UK bank Alliance and Leicester is closing 46 branches in October - 15% of its total branch network - because customers are choosing to use direct banking channels such as the telephone and the Internet.
The branch closures will affect 310 employees, including 111 full-time staff.
Alliance and Leicester announced in April that it was redefining itself as a "direct bank with a high street presence" because customers were increasing using its ATM, Internet and telephone banking services. The bank is also investing £10 million in Web-based marketing and advertising in 2004 in a bid to increase online sales.
Around 80% of the transactions conducted by the bank in the past year were processed through self-service channels. Alliance and Leicester says branches are increasingly used for sales and for more complex transactions that require face-to-face service.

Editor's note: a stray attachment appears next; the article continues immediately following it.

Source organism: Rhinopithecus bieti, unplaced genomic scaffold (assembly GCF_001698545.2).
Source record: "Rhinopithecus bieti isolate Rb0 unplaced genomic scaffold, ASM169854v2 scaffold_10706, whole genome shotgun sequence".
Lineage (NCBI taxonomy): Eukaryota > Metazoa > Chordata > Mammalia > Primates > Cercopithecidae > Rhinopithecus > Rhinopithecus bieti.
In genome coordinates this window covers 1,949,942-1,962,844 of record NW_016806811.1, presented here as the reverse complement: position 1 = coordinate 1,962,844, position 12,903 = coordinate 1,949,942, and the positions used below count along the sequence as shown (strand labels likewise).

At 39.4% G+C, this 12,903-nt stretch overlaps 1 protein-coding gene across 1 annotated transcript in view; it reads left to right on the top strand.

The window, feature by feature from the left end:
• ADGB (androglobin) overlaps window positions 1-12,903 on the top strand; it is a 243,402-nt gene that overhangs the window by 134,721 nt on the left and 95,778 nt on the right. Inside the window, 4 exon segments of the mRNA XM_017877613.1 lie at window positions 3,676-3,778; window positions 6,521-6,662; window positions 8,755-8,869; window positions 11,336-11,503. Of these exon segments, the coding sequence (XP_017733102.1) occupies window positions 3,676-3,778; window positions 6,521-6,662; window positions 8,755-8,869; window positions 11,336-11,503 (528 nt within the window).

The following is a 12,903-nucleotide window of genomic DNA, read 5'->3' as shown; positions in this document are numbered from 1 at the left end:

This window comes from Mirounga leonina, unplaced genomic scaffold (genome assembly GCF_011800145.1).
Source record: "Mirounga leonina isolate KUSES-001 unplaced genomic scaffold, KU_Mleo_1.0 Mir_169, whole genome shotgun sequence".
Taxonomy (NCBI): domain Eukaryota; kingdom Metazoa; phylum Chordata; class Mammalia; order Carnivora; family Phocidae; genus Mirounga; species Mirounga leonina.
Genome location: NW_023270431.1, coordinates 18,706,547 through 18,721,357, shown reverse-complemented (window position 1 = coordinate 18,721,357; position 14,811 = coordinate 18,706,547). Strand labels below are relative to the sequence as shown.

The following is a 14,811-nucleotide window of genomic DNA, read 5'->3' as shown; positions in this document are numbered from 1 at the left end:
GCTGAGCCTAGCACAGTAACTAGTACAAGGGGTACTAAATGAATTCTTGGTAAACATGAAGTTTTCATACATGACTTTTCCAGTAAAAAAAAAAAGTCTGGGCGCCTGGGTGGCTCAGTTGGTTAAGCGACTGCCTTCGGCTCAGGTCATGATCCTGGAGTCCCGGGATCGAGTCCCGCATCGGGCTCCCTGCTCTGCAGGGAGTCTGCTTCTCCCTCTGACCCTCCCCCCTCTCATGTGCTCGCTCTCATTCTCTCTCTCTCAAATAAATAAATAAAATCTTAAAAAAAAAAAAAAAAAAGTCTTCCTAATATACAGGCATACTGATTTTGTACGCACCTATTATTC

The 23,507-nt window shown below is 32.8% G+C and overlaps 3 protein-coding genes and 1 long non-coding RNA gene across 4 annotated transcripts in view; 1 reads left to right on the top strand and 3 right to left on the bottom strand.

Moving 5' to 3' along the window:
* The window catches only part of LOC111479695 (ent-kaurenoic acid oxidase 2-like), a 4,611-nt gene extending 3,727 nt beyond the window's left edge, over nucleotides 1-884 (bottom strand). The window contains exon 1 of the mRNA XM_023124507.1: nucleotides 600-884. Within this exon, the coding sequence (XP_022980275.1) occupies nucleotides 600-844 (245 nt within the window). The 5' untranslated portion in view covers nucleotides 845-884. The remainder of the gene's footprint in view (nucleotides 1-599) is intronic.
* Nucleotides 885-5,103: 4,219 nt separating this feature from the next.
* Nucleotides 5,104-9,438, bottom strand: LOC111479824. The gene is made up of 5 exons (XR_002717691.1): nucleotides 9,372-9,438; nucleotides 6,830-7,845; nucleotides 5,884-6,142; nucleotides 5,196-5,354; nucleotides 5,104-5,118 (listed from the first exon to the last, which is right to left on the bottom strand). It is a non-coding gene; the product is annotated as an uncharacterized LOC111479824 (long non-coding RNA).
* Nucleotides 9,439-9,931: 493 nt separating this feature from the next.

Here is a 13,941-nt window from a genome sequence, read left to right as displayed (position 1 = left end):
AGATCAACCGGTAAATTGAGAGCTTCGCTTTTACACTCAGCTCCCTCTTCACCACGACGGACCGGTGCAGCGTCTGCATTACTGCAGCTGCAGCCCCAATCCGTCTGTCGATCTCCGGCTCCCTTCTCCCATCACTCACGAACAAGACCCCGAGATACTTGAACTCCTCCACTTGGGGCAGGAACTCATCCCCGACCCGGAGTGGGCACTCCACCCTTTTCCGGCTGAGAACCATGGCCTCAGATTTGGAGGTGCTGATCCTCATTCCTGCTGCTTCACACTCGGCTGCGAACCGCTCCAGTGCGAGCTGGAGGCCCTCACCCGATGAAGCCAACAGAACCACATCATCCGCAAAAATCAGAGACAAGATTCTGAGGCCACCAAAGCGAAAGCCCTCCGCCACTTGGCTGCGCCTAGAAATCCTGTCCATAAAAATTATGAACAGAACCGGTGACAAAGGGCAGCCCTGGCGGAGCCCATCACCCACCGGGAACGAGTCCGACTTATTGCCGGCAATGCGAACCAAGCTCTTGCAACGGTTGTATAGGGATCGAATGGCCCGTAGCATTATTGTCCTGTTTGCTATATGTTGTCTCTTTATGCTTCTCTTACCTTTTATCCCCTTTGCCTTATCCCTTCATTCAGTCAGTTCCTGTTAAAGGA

Although the 46 branches represent 15% of Alliance and Leicester's total network they account for less than three per cent of total sales and are used by only one per cent of retail banking customers each month.
In a statement, Richard Pym, group chief executive, Alliance and Leicester, says: "Times are changing, British banking customers are not visiting their branches every week or even every month. They are finding it more convenient to use the telephone, the Internet and cash machines for regular transactions and are increasingly looking at branches as places for more complex issues."
The closures will save the bank about £5m a year. The move will cost just under £10m in the first half of this financial year and leave the bank with 254 branches.
The bank says it will continue to develop its remaining branches and will invest around £35m in improving the network over the next three years.